Welcome to part 3 of 3 in a photography series here at She Lives Free – this one’s going to be short and sweet to keep it user friendly for all ages and stages 🙂
Be sure to check out part 1 and part 2 in this photography series – we had fantastic guests sharing an intro to photography and macro photography tips to help you learn to take amazing photos with confidence!
Here you’ll find four basic steps for editing and storing your photos you’ve learned to take in the first two installments of this series. No matter your experience level, the information shared today should meet you right where you’re at so you can get started today!
Take A Class
Explore Craftsy Photography Classes like this one: Basics of Digital Photography (w/ Rick Allred) or this one: Lightroom Essentials: The Develop Module (w/Juan Pons)
Edit Your Photos
Try your hand at photo editing with free tools from Creative Market, Canva, or PicMonkey. All are user friendly and perfect for beginners! All of the images I have created for this blog were done in PicMonkey though I have heard lots of good things about Canva and am planning to give it a try as well!
Send Off Your Photos
Your local drug store may have quality prints, but there are often even better deals to be found online. Check out sites like Tiny Prints, Shutterfly and more to send off your photos for printing. You can score a great deal with prints or photo books to preserve your memories. Some of my favorites include these two offers: Enjoy 50 Free Prints from Shutterfly. Join Now. or Photobooks by Tiny Prints.
Store Your Photos
You have two great options to store your photos these days – digital or physical storage. Dropbox and iPhoto are my personal digital storage go-tos. There are so many more out there as well like Picasa, Flickr, Photobucket, and more.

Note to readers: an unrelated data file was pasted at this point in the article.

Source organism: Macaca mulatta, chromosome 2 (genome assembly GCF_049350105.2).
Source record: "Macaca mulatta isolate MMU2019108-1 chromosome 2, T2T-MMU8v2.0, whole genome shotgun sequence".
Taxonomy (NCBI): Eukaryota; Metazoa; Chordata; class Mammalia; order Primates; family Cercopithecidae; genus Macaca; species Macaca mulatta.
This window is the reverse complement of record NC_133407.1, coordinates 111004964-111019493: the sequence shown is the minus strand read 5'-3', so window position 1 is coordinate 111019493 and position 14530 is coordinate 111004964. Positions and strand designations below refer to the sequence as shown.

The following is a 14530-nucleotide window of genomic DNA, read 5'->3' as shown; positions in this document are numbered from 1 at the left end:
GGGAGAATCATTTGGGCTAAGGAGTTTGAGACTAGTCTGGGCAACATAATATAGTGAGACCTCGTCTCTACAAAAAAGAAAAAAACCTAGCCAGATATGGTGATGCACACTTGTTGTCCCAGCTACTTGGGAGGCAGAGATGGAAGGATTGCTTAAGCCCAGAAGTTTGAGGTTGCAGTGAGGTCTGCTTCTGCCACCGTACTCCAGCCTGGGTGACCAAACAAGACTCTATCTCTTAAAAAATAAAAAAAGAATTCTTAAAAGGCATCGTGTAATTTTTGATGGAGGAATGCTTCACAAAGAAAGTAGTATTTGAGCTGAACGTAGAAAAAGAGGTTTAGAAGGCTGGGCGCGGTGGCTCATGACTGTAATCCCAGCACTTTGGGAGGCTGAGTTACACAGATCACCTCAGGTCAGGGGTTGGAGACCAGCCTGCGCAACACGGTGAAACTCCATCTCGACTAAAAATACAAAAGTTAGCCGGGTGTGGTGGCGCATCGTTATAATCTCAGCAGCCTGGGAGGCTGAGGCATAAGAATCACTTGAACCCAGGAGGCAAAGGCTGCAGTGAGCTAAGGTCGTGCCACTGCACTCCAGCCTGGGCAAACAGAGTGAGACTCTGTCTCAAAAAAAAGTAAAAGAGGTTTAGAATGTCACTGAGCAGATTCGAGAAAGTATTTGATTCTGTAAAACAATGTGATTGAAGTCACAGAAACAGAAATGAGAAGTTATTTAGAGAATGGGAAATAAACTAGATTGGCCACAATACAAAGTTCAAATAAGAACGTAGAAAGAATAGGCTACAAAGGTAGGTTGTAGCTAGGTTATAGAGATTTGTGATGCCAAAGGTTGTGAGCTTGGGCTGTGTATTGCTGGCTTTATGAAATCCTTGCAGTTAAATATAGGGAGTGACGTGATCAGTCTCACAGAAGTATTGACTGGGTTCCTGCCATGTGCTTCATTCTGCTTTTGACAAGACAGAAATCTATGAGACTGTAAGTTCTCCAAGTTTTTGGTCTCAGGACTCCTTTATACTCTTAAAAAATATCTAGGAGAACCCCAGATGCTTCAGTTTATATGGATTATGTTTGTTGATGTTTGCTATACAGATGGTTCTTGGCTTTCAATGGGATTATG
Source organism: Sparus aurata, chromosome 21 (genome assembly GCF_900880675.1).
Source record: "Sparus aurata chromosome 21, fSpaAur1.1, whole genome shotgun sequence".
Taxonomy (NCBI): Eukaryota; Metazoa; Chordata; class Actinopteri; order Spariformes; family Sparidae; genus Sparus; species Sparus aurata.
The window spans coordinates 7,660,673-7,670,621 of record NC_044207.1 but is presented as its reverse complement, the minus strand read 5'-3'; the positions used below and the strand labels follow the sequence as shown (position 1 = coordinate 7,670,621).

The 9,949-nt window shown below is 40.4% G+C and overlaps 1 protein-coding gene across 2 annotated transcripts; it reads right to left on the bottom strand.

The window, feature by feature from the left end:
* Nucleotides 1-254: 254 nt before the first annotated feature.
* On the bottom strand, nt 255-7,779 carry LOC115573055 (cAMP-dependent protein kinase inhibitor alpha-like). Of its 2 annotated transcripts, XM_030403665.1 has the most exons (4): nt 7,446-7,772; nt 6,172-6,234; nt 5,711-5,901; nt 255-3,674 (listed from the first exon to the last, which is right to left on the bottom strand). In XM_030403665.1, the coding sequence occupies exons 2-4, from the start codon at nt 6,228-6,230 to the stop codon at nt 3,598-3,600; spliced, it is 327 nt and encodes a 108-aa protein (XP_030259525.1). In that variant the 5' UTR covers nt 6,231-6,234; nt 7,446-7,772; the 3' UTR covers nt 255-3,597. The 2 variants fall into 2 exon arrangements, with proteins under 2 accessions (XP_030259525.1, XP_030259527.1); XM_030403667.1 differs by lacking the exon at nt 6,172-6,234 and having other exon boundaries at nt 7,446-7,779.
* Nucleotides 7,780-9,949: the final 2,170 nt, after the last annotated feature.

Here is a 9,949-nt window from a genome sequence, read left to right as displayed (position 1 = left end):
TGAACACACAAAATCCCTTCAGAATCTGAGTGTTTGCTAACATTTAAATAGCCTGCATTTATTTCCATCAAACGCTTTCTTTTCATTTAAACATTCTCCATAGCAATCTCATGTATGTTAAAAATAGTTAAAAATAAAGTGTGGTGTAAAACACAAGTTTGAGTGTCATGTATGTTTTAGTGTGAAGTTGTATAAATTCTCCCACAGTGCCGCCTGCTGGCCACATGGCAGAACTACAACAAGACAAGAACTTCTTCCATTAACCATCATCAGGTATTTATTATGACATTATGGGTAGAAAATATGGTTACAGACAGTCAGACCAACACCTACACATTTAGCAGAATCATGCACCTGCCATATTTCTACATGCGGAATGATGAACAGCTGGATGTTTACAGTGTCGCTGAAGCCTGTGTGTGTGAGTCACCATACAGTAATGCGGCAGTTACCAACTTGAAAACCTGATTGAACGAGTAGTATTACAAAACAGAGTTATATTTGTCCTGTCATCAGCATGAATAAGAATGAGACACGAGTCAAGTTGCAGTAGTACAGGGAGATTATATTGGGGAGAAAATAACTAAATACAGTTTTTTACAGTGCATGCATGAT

It seems there are now three main ways to archive your photo memories outside of the old throw-em-in-a-box-method. Many people use photo albums, scrapbooks, and a hybrid of the two known as Project Life (although there are many similar styles to Project Life).
Look for a post here soon on how to get started with Project Life! I love it because it’s super simple, streamlined fun and just so effective at serving it’s purpose 😉
I tried Canva once to attempt to make a Facebook cover photo, but all that happened was me getting confused. I prefer PicMonkey.
I’ve also started teaching myself to use PhotoShop for quite a bit of the photos I’m using on my blog. No crazy manipulations or airbrushing or anything like that (I haven’t figured that stuff out yet). I like the outcome a little better with PhotoShop than with PicMonkey.
I’ve found PicMonkey to be the most user friendly as well , but I also know Canva supposedly has more functionality that I’ve been needing, so I’m thinking about switching soon! I’d also LOVE to learn PhotoShop someday!
Thanks so much for this series, such a helpful tool!
Yay! You’re so welcome 🙂
I love Canva! Great tips!
Thanks Leighann! 🙂
You have clearly written your post on basic photo editing Thanks for sharing such an informative Blog Keep doing good work…
Thanks for sharing – perfect photo editing tips for me as I have been planning to start my own photo editing.